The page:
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Case study: the learning mentor

In June 1994, if anyone was to ask me I liked school, the answer would have been a swift and feisty "no". There would also have been sniggers of agreement from my peers. But in truth my school years were nothing short of magical. Burlington Danes school in west London had become my "Land of Oz" and I spent five years walking, running and tripping down its Yellow Brick Road.

Whether it was the older alpha males schooling me about "courage", the numerous girls telling me to use my "heart", or the quirky nerds trying to stimulate my brain, school was great. And the wizard within the Emerald City who, with my parents, helped to infuse all of my newly acquired skills, knowledge and experiences? My form tutor and English teacher of five years, Philip Dawson. All their patience and imagination was nothing short of magical.

Ten years later, with a degree in education and social policy tucked under my arm, I've returned as a learning mentor. However, working in a school in special measures - as Burlington Danes now is - is as challenging and as stimulating as it gets. The rewards cannot be measured.

My job is to target disaffected pupils; to break down their emotional and behavioural barriers so they can access the curriculum. Some sceptics may say that mentoring is the political term for "getting kids back into the classroom and controlling them". Maybe they're not too far off the mark, for mentors often feel they are only valued within schools when they have to handle disruptive children. Our role is not always understood and, as a consequence, we are not used as well as we should be. A teacher's primary objective is to educate pupils about the curriculum; a learning mentor's is to educate children to become pupils. The key is to create a harmonious balance between the two; both professions should be trying to achieve the same objective, a positive and productive school environment, something that is now being realised within Burlington Danes.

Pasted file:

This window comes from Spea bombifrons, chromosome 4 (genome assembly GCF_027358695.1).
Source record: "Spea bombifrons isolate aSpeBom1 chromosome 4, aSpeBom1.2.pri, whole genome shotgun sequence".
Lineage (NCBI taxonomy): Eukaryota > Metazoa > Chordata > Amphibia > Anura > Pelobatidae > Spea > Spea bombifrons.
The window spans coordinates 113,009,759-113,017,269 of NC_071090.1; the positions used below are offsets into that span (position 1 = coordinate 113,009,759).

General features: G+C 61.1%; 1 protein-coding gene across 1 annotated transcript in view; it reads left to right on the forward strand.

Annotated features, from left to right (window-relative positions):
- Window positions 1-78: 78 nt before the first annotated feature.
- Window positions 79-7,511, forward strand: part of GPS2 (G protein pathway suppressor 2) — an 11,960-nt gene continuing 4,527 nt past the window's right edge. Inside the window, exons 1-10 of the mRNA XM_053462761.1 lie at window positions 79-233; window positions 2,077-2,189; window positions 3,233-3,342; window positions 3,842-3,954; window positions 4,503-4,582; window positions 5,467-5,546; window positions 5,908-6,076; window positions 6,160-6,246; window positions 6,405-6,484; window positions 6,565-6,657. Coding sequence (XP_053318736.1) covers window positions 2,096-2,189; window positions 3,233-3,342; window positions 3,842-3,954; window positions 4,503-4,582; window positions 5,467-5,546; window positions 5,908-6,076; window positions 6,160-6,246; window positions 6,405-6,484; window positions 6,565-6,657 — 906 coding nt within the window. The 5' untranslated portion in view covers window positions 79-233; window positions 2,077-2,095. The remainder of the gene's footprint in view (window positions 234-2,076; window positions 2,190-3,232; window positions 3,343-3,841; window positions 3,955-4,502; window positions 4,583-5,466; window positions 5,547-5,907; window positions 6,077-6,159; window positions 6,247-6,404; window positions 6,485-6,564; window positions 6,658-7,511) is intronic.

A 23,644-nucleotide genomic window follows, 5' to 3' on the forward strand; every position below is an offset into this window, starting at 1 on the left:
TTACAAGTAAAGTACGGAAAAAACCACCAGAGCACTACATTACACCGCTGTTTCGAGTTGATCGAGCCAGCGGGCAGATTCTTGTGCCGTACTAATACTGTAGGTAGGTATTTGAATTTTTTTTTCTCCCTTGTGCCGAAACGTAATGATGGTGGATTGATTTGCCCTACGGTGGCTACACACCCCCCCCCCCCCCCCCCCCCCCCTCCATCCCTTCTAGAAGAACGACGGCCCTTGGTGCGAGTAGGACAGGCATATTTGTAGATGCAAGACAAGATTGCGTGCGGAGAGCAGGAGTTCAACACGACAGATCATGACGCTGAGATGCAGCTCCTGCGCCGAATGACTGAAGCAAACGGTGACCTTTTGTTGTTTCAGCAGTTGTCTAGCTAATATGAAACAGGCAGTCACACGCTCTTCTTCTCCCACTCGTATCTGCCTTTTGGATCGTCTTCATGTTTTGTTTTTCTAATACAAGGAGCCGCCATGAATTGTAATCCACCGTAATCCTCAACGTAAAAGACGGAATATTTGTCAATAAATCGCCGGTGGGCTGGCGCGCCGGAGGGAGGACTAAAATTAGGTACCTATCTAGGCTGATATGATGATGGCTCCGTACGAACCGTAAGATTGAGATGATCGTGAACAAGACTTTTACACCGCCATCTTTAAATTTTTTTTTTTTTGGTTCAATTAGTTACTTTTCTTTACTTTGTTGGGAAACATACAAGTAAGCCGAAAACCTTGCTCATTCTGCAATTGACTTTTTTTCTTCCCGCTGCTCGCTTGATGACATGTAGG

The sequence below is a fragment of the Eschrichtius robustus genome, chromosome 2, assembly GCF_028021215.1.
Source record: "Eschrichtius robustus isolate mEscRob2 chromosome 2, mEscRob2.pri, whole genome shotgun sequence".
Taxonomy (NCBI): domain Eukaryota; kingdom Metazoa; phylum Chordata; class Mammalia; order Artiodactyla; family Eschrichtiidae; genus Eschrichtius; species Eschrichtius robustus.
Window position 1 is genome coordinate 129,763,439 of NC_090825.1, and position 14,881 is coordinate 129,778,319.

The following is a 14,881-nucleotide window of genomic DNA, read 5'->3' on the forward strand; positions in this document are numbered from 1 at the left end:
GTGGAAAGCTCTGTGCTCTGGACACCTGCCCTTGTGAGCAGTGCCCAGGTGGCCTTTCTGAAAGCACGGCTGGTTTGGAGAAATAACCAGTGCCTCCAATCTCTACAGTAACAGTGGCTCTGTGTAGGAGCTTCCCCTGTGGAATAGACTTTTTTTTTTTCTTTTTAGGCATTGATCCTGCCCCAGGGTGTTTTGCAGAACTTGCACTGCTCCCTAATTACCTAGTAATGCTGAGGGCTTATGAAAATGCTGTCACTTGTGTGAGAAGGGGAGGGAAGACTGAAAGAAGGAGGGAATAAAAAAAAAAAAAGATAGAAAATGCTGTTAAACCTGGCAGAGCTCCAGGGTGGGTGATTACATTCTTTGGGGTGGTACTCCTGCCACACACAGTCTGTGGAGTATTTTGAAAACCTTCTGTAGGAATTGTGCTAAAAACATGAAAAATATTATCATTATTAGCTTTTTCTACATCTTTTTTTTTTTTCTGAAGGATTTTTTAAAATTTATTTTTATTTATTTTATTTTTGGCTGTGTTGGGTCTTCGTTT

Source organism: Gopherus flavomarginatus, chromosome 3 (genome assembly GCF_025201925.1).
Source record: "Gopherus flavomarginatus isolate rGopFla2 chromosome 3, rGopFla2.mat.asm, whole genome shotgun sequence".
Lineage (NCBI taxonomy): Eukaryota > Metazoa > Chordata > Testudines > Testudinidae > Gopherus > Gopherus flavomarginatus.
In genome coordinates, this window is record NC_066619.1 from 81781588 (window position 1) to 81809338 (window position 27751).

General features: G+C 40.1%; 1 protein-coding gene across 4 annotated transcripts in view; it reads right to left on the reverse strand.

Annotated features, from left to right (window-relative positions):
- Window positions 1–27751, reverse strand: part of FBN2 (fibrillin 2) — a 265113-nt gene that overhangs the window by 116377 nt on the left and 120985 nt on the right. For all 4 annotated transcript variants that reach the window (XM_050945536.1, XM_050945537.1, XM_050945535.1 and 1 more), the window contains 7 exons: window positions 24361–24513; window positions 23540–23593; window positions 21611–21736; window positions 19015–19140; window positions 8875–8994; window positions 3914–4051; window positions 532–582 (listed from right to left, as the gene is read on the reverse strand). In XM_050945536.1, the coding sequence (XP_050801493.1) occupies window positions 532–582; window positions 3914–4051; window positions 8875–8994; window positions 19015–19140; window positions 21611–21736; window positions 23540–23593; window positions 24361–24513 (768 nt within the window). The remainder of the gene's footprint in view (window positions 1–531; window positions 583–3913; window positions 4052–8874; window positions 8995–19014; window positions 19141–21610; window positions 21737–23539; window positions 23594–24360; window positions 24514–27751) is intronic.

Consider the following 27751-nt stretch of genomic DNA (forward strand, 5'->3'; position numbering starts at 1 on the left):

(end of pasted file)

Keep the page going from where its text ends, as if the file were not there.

Take, for example, a Year 11 child I'm currently working with. He was aggressive, disruptive and often excluded. I worked exceptionally hard with him; motivating him to do his coursework while discussing social issues relevant to him. For instance, I used Macbeth as a tool for him to challenge his negative behaviour. We looked at the play together from the perspective that there are more honourable methods to obtain the crown.

It's a standpoint he now understands.

The amount of time I spent with him has paid off: he has grown into a more focused and a generally pleasant pupil. He's predicted to leave school with at least four GCSEs and has not been excluded since we started working together. But I can only do what I do because of the patience and trust of the school and of his parents. One is interested in the educational well-being of their pupil, the other in the well-being of their child.

But in truth, I wish Burlington Danes didn't have learning mentors. To me it only serves to highlight the many social issues - such as Afro-Caribbean boys slipping off the educational ladder - seeping into schools. I understand where these boys are coming from; I can give them a gentle nudge away from the MTV culture that seems to be the influencing factor in their lives. But I've got to be honest: not all the cases are as pleasant as my Year 11 success. Sometimes the disaffection is so cancerous that all you can do is pray.

Initially, I studied for my degree intending to become a teacher, but many staff here tell me that if I do I'll lose my special relationship with the children. Perhaps that's because teachers are hampered by the lack of imaginative autonomy the curriculum allows them. If this is the case, surely mentors can help bridge that gap, providing them with the help and support they need.

Corie Stephenson is a learning mentor at Burlington Danes CE school in the London borough of Hammersmith Fulham

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